Hear me loud and clear when I say that the future growth and profitability of your business will be directly related to the degree to which you relentlessly pursue process improvement. It does not matter if you are factory producing hard goods for sale to your customers, or a legal firm producing contracts for your clients – process improvement must become a hard-wired way of life in your business if you are going to be more competitive in your marketplace and more profitable than others who compete against you.

We live in a dog-eat-dog world of global competition. Only the best will survive. If you want to be the best, both now and into the future, you will learn to make process improvement one of the core values upon which your business is founded.

At Optechs, process improvement is one of our core competencies. We stand ready and able to help train and mentor your people in the continuous and never ending process of improving your business. Email us at info@optechs.com, or call us at 203.599.1467 for a FREE consultation.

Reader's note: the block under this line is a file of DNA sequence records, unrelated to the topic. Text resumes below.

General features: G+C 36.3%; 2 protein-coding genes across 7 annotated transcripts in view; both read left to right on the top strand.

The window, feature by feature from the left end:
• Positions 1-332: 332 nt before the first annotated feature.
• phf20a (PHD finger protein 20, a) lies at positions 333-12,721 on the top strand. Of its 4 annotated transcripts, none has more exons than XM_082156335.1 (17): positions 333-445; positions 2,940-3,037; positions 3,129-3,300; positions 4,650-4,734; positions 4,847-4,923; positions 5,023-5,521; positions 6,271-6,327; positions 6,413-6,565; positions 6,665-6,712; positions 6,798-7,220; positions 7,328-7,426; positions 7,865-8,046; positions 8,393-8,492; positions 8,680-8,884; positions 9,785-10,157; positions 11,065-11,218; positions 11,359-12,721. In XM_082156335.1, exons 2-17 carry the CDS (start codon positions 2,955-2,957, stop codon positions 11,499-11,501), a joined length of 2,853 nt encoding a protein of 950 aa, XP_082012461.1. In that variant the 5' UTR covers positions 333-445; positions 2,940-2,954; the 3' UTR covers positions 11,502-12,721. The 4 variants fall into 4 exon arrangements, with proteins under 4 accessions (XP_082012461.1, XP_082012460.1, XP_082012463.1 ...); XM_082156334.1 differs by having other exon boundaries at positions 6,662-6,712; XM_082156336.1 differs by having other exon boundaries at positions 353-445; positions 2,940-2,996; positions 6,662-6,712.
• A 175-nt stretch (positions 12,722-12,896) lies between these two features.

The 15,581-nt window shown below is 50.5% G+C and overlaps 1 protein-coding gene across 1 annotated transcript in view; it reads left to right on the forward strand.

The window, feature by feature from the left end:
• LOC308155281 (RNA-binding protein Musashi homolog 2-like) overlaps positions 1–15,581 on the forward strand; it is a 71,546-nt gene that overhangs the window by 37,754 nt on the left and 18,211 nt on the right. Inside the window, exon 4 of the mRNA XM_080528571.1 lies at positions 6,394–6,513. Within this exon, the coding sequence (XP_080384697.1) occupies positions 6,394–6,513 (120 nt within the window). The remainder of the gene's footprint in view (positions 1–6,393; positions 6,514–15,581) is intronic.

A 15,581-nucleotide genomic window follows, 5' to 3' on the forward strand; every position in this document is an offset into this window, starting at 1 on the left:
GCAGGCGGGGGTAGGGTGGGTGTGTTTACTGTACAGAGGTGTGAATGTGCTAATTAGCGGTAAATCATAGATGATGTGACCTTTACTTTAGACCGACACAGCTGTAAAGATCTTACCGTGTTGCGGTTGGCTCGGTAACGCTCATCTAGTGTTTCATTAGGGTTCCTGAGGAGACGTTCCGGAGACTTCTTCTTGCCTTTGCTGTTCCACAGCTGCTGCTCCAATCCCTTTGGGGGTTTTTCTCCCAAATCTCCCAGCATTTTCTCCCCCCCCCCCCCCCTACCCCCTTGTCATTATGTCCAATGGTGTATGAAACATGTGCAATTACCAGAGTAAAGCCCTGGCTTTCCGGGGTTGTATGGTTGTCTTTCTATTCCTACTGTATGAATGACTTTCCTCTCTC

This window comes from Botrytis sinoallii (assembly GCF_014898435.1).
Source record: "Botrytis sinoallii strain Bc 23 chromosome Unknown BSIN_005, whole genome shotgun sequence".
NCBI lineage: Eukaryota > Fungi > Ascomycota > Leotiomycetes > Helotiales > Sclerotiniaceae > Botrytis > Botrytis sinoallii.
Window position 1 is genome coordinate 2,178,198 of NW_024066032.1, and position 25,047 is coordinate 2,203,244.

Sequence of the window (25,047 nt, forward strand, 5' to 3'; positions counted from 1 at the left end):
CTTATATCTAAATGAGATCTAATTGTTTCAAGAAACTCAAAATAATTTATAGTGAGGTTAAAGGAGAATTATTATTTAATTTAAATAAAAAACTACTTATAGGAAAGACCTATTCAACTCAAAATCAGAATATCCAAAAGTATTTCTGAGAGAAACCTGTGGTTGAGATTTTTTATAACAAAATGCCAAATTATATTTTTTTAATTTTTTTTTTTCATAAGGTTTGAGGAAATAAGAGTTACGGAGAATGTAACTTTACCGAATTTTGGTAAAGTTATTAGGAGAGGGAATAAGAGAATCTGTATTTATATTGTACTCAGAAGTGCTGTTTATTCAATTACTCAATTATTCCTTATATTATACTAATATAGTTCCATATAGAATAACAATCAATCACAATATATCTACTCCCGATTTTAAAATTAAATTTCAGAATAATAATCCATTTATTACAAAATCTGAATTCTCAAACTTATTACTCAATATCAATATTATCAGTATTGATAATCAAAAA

Systems for Solving Problems

In his book, One Page Management, Riaz Khadem states:

If You Don’t Know What’s Wrong, You Can’t Fix It

This statement is particularly true when it comes to business management, project management, and lean manufacturing and other lean activities.

As if in response to this statement, Bob Lorber, author of Putting The One Minute Manager To Work, suggests the need for organizations to develop five effective systems:

1. Accountability System: Everyone must be clear on what they are being asked to do and be accountable for doing it.

2. Data System: Performance information must be gathered to determine how well people are doing.